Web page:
The inclusive economic and social culture of this mega city is being replaced by a divided, atomised and exclusionary social life, with opulence and poverty living together but not on talking terms. This rising disparity has all the potential to transform Karachi into an ideal neoliberal mega city with the advent of global private investments if CPEC works well. There is no long-term urban planning in place to cope with the impending challenges of vertical economic growth, exclusion, disparity and deteriorating quality of life of growing poverty. The magnificence of towers of prosperity is overshadowed by the vertical slums of poverty with worsening conditions of basic civic amenities.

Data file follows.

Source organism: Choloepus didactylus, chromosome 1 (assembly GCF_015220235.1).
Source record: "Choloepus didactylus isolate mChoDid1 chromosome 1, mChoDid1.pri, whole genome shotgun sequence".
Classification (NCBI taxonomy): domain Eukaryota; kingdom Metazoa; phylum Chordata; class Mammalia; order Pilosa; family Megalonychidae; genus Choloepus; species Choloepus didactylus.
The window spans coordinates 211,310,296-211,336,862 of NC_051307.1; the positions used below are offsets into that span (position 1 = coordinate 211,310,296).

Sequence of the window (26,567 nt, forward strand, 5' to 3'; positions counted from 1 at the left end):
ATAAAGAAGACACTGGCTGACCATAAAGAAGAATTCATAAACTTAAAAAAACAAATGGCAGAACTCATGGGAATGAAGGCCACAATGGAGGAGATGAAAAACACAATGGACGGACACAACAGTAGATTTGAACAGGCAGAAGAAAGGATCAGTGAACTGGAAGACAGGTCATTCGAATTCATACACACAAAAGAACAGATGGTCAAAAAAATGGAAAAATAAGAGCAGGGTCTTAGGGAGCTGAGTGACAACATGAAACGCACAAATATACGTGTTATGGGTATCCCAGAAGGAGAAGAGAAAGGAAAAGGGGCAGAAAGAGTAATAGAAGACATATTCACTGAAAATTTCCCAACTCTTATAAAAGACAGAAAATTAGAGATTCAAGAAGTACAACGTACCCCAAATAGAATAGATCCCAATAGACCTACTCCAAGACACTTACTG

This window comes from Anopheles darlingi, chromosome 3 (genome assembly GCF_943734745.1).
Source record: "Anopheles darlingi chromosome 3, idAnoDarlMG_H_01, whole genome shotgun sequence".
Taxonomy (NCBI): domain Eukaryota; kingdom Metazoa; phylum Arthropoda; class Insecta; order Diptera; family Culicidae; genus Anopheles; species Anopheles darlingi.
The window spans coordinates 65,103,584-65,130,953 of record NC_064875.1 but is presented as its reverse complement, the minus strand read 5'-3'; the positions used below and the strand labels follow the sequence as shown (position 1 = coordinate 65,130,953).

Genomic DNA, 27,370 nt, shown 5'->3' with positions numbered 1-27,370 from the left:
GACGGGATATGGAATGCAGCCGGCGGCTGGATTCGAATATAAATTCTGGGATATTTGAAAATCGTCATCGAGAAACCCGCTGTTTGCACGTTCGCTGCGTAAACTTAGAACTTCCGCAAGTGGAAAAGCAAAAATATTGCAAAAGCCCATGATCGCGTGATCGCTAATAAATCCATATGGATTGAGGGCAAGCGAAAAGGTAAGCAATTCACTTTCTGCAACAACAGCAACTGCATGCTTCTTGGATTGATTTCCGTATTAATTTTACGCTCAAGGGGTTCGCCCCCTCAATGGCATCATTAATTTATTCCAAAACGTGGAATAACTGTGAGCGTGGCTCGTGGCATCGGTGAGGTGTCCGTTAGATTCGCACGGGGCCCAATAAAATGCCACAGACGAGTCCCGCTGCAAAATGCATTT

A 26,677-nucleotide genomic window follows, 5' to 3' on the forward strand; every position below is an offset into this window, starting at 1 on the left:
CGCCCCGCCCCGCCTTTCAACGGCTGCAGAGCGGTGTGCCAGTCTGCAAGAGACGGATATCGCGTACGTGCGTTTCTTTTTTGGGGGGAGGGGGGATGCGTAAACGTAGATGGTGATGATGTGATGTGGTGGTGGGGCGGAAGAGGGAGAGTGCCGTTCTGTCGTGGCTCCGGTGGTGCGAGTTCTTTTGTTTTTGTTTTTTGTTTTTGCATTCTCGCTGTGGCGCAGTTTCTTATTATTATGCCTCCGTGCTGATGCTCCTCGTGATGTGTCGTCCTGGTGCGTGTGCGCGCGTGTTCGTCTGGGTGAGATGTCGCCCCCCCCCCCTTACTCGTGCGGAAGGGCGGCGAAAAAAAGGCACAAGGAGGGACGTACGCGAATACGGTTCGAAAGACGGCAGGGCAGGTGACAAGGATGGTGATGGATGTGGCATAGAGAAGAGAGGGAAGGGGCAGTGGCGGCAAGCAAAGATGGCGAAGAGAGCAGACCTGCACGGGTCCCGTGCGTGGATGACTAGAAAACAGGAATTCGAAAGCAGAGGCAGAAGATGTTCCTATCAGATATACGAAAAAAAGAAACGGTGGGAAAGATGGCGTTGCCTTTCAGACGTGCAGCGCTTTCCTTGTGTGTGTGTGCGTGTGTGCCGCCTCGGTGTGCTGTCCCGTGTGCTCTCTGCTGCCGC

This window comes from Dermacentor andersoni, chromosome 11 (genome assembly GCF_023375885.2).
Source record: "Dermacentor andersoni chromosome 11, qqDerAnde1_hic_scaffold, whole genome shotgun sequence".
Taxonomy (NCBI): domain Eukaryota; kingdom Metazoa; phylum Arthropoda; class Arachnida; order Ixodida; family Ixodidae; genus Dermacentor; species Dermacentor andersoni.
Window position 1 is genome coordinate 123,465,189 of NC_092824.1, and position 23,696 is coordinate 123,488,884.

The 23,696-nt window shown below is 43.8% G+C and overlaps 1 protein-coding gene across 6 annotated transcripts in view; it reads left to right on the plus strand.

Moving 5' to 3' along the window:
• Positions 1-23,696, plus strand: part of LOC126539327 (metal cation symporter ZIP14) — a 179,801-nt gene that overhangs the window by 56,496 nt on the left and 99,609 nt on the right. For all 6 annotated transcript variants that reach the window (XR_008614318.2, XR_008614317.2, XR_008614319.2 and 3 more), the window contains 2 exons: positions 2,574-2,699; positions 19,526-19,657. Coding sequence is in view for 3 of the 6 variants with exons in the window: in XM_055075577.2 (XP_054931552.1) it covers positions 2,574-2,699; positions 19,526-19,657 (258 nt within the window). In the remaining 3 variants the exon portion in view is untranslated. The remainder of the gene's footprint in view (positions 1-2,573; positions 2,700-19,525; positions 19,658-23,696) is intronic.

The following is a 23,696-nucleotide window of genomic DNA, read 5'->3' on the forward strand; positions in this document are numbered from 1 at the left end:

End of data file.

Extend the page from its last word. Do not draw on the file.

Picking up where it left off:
From the expensive vantage point of your five-star hotel’s window, all you can see is dispossession, plight, poverty, wretchedness and callous disparity in the largest metropolis of the country. If you happen to visit Karachi, all you appreciate is the resilience of city-dwellers who were able to cope with the longstanding economic woes and political turmoil for almost four decades. Karachiites have mastered the art of survival and perhaps are one of the most resilient people on earth. This metropolis has gone through one of the worst times of its history in the recent past and some people believe that Karachi is in its recuperation phase – but what is not returning to normal is its inclusive economic and social life.